While we're all familiar with reverse auctions, it's unlikely that many Spend Matters readers have ever participated in the rarefied air that surrounds the New York art auction season. And while we might all like to have the massive quantity of discretionary cash needed to bid, it appears that the air from which bids are taken in this high stakes commodity market is more than a bit polluted.
This week's New York Times published an extensive exposé revealing some rather shady practices that underlie Manhattan's art market theater. Imagine participating in an auction where there's an opening bid and the auctioneer commences to ostensibly respond to bids from the floor while also pulling some of those bids from thin air, or "the chandeliers" as it's referred to, as the bidding escalates. So as long as some bidders are willing to pay more, one might say 'what's the real harm in that.' But the fraud (my take) goes deeper.
It's a bit like puts and calls in the stock market, though clandestine. The Times reports:
"When you talk to dealers about what most needs policing in the art market, many mention third-party guarantees... When someone offers a piece for auction, the house will sometimes guarantee that the seller will make at least a minimum amount by arranging with a third party to purchase the work for a specific price, undisclosed to the public, should it fail to sell for more. In exchange for putting up the funds, the guarantor, whose name is also not revealed, gets a cut of any proceeds above the guarantee. So if a third party commits to a $10 million guarantee, and the bidding reaches $12 million, the third party receives a piece (often 30 percent to 50 percent) of the additional $2 million."
But wait, the transactional process becomes even more opaque:
"At Christie’s and Phillips, both large auction houses, even if a guarantor ends up owning the work, he would still pay less for it than anyone else. For example, if a guarantor’s bid of $12 million turned out to be the winning bid, the guarantor would not pay the full $12 million because he or she still gets the cut — called a financing fee — of any amount above the $10 million guarantee."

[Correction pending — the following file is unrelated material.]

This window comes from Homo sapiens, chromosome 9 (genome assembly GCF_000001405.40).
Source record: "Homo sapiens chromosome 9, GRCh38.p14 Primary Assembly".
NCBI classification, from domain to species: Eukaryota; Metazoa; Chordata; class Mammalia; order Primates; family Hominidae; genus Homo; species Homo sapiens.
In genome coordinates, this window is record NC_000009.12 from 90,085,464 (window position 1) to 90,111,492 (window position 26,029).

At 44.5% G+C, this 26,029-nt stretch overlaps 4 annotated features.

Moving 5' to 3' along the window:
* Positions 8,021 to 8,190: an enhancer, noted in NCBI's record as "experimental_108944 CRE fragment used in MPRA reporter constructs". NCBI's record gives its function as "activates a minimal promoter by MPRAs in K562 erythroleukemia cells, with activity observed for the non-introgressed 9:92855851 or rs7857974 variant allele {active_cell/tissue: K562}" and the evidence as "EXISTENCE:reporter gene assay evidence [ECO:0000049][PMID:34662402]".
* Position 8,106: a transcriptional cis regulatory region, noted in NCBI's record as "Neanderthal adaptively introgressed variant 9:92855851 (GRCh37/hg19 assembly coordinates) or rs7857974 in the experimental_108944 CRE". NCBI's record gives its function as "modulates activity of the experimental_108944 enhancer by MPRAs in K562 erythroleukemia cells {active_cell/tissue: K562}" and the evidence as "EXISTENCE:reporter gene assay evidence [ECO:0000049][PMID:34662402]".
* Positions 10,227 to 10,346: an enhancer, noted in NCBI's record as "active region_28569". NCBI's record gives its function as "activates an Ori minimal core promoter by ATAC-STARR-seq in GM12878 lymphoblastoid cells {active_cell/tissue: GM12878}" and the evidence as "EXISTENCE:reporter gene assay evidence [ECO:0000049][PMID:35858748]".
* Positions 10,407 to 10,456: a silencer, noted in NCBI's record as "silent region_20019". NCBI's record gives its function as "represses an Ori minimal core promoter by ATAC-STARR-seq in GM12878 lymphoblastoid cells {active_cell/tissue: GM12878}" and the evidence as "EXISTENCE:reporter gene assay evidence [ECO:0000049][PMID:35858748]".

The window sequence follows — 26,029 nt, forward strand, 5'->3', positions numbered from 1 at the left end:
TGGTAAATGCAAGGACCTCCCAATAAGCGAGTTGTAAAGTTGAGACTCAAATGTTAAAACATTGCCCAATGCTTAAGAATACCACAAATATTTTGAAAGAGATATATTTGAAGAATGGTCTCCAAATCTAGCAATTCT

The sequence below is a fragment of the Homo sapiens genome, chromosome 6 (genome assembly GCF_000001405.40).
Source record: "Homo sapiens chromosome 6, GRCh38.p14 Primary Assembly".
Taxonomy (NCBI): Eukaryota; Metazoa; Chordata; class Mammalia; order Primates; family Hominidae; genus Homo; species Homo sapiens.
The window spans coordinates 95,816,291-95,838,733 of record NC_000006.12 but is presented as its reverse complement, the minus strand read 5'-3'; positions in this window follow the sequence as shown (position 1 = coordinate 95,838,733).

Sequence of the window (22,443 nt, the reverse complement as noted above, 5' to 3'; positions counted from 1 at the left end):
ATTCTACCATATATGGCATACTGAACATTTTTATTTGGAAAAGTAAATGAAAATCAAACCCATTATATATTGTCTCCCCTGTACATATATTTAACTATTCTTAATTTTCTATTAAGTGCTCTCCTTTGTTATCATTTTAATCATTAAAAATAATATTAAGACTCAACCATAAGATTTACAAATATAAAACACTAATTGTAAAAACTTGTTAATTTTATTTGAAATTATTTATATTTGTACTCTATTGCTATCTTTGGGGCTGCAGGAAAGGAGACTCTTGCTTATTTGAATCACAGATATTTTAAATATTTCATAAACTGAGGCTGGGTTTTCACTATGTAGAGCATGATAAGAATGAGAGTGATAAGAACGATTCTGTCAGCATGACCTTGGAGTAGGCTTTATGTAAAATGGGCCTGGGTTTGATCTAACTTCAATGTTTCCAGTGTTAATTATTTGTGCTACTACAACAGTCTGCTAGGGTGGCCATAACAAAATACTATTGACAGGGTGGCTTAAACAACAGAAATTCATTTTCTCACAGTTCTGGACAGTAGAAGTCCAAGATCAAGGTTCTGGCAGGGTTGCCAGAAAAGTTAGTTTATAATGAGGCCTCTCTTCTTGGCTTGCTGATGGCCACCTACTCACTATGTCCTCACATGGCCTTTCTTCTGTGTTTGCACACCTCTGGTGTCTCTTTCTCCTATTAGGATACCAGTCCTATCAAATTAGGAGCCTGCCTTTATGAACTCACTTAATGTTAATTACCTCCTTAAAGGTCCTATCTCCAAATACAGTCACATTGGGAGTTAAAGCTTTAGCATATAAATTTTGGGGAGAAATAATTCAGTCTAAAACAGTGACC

Incredibly, "Auction houses say guarantees create liquidity and give sellers the confidence to bring important works to market. If there are abuses, they say, it is the guarantors’ conduct that is the issue, not their own."
To wit, the market manipulation transcends individual auctions in that "The houses typically secure the guarantees from wealthy collectors and private dealers, some of whom agree to be guarantors because it can help maintain the value of an artist in whose work they have invested."
In what can only be viewed as humorous obfuscation, The Times states "Many in the art world insist there is no need for further scrutiny of a market that prompts few consumer complaints and is vital to the New York economy." Outrageous as this all sounds, why should we care about these shenanigans that impact investments among a mere .001% of the global population? Methinks it's a very revealing window upon the nature of human greed, the compulsion to manipulate and defraud, and an interesting example of why we should never trust financial markets to be self regulating... Okay, back to work until this evening, when I'll be attending a show of local artist's works at a small privately owned bookstore - to seek out a future Picasso.